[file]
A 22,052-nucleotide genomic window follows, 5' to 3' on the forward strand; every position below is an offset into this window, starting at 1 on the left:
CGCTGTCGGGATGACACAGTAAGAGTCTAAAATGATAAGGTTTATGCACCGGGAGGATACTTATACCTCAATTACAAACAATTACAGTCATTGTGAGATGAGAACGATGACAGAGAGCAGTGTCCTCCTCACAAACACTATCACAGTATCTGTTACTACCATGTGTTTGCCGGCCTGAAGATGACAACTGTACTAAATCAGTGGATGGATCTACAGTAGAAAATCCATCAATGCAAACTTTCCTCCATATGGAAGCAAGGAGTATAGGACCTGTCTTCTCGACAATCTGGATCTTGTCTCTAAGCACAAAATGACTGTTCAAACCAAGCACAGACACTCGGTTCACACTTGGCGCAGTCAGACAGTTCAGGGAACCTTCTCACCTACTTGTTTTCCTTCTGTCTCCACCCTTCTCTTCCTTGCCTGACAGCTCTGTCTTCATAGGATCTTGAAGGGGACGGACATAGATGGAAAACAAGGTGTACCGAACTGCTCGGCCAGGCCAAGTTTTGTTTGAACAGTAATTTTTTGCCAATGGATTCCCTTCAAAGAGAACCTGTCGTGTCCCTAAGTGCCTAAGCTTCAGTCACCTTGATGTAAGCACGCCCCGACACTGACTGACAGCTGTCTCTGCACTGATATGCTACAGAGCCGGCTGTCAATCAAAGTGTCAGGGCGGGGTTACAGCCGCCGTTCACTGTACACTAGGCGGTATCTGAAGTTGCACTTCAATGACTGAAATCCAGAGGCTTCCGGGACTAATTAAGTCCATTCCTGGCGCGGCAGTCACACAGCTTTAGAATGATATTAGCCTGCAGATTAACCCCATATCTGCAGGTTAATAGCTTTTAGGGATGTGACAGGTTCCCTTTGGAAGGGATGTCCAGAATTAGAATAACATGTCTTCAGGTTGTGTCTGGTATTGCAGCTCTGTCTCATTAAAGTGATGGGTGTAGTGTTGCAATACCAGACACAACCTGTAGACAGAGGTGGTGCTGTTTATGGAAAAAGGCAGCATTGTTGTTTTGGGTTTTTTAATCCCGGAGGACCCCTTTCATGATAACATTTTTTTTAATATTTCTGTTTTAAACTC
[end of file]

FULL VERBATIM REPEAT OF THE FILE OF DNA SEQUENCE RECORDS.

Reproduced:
A 22,052-nucleotide genomic window follows, 5' to 3' on the forward strand; every position below is an offset into this window, starting at 1 on the left:
CGCTGTCGGGATGACACAGTAAGAGTCTAAAATGATAAGGTTTATGCACCGGGAGGATACTTATACCTCAATTACAAACAATTACAGTCATTGTGAGATGAGAACGATGACAGAGAGCAGTGTCCTCCTCACAAACACTATCACAGTATCTGTTACTACCATGTGTTTGCCGGCCTGAAGATGACAACTGTACTAAATCAGTGGATGGATCTACAGTAGAAAATCCATCAATGCAAACTTTCCTCCATATGGAAGCAAGGAGTATAGGACCTGTCTTCTCGACAATCTGGATCTTGTCTCTAAGCACAAAATGACTGTTCAAACCAAGCACAGACACTCGGTTCACACTTGGCGCAGTCAGACAGTTCAGGGAACCTTCTCACCTACTTGTTTTCCTTCTGTCTCCACCCTTCTCTTCCTTGCCTGACAGCTCTGTCTTCATAGGATCTTGAAGGGGACGGACATAGATGGAAAACAAGGTGTACCGAACTGCTCGGCCAGGCCAAGTTTTGTTTGAACAGTAATTTTTTGCCAATGGATTCCCTTCAAAGAGAACCTGTCGTGTCCCTAAGTGCCTAAGCTTCAGTCACCTTGATGTAAGCACGCCCCGACACTGACTGACAGCTGTCTCTGCACTGATATGCTACAGAGCCGGCTGTCAATCAAAGTGTCAGGGCGGGGTTACAGCCGCCGTTCACTGTACACTAGGCGGTATCTGAAGTTGCACTTCAATGACTGAAATCCAGAGGCTTCCGGGACTAATTAAGTCCATTCCTGGCGCGGCAGTCACACAGCTTTAGAATGATATTAGCCTGCAGATTAACCCCATATCTGCAGGTTAATAGCTTTTAGGGATGTGACAGGTTCCCTTTGGAAGGGATGTCCAGAATTAGAATAACATGTCTTCAGGTTGTGTCTGGTATTGCAGCTCTGTCTCATTAAAGTGATGGGTGTAGTGTTGCAATACCAGACACAACCTGTAGACAGAGGTGGTGCTGTTTATGGAAAAAGGCAGCATTGTTGTTTTGGGTTTTTTAATCCCGGAGGACCCCTTTCATGATAACATTTTTTTTAATATTTCTGTTTTAAACTC